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Fintech in China: What’s Behind the Boom?

China has struggled to shake off the perception that it’s lagging behind developed economies in technology and innovation. And while much of that perception is warranted, there is one industry where China can be considered a leader: fintech.

The country makes some of the world’s largest investments in the sector, and it has adopted fintech technologies faster than anywhere else. Companies such as Alipay, Lufax and ZhongAn Insurance have made their names across the globe by using fintech to develop some of the most disruptive business models. These players have enjoyed the fruits of fintech’s unprecedented growth by filling the gaps in China’s structurally imbalanced financial system in an open regulatory environment.

We believe the development of fintech in China has reached an inflection point. From this point, technology will be the key driver of value-chain disruption in an increasingly data-driven industry.

Unparalleled Growth with Unique Characteristics

Over the past half decade, we have witnessed phenomenal growth in the Chinese fintech industry. 2013 is widely recognized as the onset of the boom. Since then, major segments of the fintech market have, on average, doubled or even tripled every year. For example, the outstanding loan balance for online peer-to-peer lending platforms surged from 31 billion yuan ($4.64 billion) in January 2014 to 856 billion yuan three years later (Exhibit 1).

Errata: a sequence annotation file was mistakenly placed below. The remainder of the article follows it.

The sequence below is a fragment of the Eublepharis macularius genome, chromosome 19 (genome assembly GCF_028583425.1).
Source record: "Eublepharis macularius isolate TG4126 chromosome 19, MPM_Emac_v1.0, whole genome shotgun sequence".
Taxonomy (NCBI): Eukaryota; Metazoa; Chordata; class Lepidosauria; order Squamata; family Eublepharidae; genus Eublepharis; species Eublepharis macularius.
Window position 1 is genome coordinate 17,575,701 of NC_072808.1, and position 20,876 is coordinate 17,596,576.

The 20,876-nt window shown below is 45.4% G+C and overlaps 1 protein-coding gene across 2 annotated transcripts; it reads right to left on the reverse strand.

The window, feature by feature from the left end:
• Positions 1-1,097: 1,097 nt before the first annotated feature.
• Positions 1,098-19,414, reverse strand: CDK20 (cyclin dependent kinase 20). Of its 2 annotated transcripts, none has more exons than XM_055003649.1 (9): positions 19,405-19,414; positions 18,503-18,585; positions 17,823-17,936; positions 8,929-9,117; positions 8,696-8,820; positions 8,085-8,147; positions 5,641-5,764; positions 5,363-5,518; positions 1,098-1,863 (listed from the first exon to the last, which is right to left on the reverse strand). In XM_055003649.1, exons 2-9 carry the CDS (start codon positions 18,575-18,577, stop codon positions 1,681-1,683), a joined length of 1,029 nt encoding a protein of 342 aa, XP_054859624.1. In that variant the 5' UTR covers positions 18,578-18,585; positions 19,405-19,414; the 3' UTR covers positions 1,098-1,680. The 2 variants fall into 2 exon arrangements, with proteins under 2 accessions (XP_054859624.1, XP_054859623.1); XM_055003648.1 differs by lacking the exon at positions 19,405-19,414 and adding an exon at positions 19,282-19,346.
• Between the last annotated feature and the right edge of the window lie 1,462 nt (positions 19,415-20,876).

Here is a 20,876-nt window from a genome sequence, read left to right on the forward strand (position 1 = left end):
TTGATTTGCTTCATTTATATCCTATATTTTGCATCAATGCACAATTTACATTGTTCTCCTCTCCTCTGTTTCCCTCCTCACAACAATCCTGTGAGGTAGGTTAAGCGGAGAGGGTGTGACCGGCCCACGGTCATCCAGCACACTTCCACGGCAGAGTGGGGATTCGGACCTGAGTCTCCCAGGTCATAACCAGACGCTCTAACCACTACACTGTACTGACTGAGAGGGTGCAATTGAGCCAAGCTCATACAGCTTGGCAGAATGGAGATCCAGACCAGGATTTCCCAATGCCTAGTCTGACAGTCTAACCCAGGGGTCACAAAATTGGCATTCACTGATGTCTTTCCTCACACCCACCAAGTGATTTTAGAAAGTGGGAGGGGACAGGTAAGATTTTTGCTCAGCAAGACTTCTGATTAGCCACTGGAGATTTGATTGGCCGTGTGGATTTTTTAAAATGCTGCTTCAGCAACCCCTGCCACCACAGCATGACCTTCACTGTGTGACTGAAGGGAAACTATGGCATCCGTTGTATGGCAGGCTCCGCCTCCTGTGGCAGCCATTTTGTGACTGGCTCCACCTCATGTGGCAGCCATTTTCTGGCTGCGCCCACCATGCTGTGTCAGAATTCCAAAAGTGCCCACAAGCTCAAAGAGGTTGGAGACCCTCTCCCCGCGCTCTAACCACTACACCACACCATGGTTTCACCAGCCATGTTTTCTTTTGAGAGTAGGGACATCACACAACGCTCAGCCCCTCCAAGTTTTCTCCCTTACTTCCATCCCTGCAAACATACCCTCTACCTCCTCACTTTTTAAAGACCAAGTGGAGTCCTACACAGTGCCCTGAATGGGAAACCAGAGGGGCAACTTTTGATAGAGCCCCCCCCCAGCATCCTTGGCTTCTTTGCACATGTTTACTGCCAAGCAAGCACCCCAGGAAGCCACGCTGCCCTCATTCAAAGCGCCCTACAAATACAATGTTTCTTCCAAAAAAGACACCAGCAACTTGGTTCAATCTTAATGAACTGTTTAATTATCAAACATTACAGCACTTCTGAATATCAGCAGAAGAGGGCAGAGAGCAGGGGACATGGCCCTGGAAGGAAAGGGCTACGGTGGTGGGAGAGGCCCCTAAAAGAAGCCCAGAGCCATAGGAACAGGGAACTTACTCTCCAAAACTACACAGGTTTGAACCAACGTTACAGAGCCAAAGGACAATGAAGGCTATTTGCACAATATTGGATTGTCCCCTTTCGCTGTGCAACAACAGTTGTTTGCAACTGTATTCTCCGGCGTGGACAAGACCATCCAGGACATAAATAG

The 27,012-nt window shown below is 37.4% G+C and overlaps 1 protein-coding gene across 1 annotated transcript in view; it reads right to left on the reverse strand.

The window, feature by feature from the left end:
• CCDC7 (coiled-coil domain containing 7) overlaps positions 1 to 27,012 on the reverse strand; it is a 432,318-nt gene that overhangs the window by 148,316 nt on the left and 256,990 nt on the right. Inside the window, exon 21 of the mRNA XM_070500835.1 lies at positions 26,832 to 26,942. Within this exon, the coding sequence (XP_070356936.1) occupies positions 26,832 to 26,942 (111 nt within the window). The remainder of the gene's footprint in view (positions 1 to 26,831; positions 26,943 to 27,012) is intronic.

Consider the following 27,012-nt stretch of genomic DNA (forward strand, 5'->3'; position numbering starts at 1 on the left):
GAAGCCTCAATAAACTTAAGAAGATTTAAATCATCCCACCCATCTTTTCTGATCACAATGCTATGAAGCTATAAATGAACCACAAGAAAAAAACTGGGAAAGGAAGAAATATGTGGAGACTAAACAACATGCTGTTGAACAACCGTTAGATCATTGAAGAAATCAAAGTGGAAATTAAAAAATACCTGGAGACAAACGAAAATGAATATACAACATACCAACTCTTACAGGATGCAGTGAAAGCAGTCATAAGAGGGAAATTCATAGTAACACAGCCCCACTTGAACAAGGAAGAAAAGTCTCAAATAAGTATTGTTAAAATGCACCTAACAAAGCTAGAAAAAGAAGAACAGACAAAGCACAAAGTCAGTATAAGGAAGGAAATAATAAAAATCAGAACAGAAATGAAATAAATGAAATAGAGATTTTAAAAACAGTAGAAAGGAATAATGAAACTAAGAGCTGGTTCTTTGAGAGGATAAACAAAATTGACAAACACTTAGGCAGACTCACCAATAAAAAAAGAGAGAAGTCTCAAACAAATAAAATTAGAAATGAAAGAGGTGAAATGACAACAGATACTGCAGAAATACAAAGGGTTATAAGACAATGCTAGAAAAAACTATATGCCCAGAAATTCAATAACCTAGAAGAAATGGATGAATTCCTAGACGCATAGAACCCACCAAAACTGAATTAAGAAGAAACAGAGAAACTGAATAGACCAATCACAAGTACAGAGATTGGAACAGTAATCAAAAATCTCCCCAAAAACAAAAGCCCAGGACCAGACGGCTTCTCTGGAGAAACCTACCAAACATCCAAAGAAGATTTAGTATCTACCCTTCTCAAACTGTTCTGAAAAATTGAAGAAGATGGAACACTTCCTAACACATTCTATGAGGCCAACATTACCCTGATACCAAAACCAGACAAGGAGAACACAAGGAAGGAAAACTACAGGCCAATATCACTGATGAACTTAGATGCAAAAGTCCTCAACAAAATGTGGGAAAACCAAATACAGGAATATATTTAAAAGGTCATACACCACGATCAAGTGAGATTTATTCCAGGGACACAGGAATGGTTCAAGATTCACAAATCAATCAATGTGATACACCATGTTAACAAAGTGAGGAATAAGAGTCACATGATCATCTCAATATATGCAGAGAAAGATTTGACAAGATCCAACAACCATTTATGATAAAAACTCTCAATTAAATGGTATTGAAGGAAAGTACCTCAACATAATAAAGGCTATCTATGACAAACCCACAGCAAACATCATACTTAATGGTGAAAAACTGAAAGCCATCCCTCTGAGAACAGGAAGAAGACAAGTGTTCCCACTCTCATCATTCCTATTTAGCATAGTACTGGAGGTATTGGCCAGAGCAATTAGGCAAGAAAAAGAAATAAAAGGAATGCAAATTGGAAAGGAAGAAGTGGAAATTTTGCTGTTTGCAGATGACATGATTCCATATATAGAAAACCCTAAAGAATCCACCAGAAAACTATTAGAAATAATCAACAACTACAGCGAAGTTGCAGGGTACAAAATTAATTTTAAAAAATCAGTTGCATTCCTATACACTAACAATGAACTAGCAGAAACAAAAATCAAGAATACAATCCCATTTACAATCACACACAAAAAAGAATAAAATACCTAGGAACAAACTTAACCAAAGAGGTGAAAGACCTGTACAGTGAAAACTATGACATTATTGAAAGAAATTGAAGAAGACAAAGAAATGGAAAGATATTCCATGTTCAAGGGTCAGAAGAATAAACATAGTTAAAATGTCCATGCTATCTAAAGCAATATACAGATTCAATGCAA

The explosive growth in China’s fintech sector is further characterized by its relatively short maturity curve. For example, it took four years for peer-to-peer transaction volume to exceed $5 billion in the U.S., while it took only two years in China. Lufax, a Chinese peer-to-peer lending platform founded in 2011, reached an annual loan origination amount of 9 billion yuan in just two years, compared to five years for Lending Club, the biggest peer-to-peer lending company in the U.S.

Venture capital investments in China’s fintech sector are soaring, and these investments have given rise to several unicorns.